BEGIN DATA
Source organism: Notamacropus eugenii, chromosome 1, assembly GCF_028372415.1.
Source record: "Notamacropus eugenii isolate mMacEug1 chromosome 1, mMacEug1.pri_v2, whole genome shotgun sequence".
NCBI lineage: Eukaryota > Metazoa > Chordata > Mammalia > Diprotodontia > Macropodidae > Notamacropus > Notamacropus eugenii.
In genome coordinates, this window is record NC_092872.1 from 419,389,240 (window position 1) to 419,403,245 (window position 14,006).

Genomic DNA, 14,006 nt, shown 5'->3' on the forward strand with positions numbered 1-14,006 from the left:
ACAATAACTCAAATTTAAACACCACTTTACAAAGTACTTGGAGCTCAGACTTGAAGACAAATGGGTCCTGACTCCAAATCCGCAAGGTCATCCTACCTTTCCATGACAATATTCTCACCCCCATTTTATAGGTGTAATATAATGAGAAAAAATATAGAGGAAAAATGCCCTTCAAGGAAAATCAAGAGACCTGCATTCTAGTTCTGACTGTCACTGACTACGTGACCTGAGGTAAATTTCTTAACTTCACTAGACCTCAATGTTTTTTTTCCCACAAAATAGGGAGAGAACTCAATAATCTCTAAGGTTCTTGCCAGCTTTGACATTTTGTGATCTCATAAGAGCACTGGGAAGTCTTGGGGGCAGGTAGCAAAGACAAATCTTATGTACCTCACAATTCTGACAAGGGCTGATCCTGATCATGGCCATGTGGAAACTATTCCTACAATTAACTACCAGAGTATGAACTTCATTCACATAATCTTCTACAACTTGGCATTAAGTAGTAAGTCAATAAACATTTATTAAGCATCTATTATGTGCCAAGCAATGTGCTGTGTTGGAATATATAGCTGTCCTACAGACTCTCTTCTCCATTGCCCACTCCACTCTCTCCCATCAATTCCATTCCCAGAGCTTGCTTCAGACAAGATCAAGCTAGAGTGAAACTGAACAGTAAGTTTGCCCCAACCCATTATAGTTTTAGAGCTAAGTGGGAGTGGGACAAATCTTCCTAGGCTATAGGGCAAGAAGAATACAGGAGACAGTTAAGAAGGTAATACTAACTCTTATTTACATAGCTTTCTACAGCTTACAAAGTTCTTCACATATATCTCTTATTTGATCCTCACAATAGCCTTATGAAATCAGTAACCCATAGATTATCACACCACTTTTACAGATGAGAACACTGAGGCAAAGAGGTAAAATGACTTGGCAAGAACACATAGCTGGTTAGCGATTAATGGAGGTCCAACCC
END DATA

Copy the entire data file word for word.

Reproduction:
Source organism: Notamacropus eugenii, chromosome 1, assembly GCF_028372415.1.
Source record: "Notamacropus eugenii isolate mMacEug1 chromosome 1, mMacEug1.pri_v2, whole genome shotgun sequence".
NCBI lineage: Eukaryota > Metazoa > Chordata > Mammalia > Diprotodontia > Macropodidae > Notamacropus > Notamacropus eugenii.
In genome coordinates, this window is record NC_092872.1 from 419,389,240 (window position 1) to 419,403,245 (window position 14,006).

Genomic DNA, 14,006 nt, shown 5'->3' on the forward strand with positions numbered 1-14,006 from the left:
ACAATAACTCAAATTTAAACACCACTTTACAAAGTACTTGGAGCTCAGACTTGAAGACAAATGGGTCCTGACTCCAAATCCGCAAGGTCATCCTACCTTTCCATGACAATATTCTCACCCCCATTTTATAGGTGTAATATAATGAGAAAAAATATAGAGGAAAAATGCCCTTCAAGGAAAATCAAGAGACCTGCATTCTAGTTCTGACTGTCACTGACTACGTGACCTGAGGTAAATTTCTTAACTTCACTAGACCTCAATGTTTTTTTTCCCACAAAATAGGGAGAGAACTCAATAATCTCTAAGGTTCTTGCCAGCTTTGACATTTTGTGATCTCATAAGAGCACTGGGAAGTCTTGGGGGCAGGTAGCAAAGACAAATCTTATGTACCTCACAATTCTGACAAGGGCTGATCCTGATCATGGCCATGTGGAAACTATTCCTACAATTAACTACCAGAGTATGAACTTCATTCACATAATCTTCTACAACTTGGCATTAAGTAGTAAGTCAATAAACATTTATTAAGCATCTATTATGTGCCAAGCAATGTGCTGTGTTGGAATATATAGCTGTCCTACAGACTCTCTTCTCCATTGCCCACTCCACTCTCTCCCATCAATTCCATTCCCAGAGCTTGCTTCAGACAAGATCAAGCTAGAGTGAAACTGAACAGTAAGTTTGCCCCAACCCATTATAGTTTTAGAGCTAAGTGGGAGTGGGACAAATCTTCCTAGGCTATAGGGCAAGAAGAATACAGGAGACAGTTAAGAAGGTAATACTAACTCTTATTTACATAGCTTTCTACAGCTTACAAAGTTCTTCACATATATCTCTTATTTGATCCTCACAATAGCCTTATGAAATCAGTAACCCATAGATTATCACACCACTTTTACAGATGAGAACACTGAGGCAAAGAGGTAAAATGACTTGGCAAGAACACATAGCTGGTTAGCGATTAATGGAGGTCCAACCC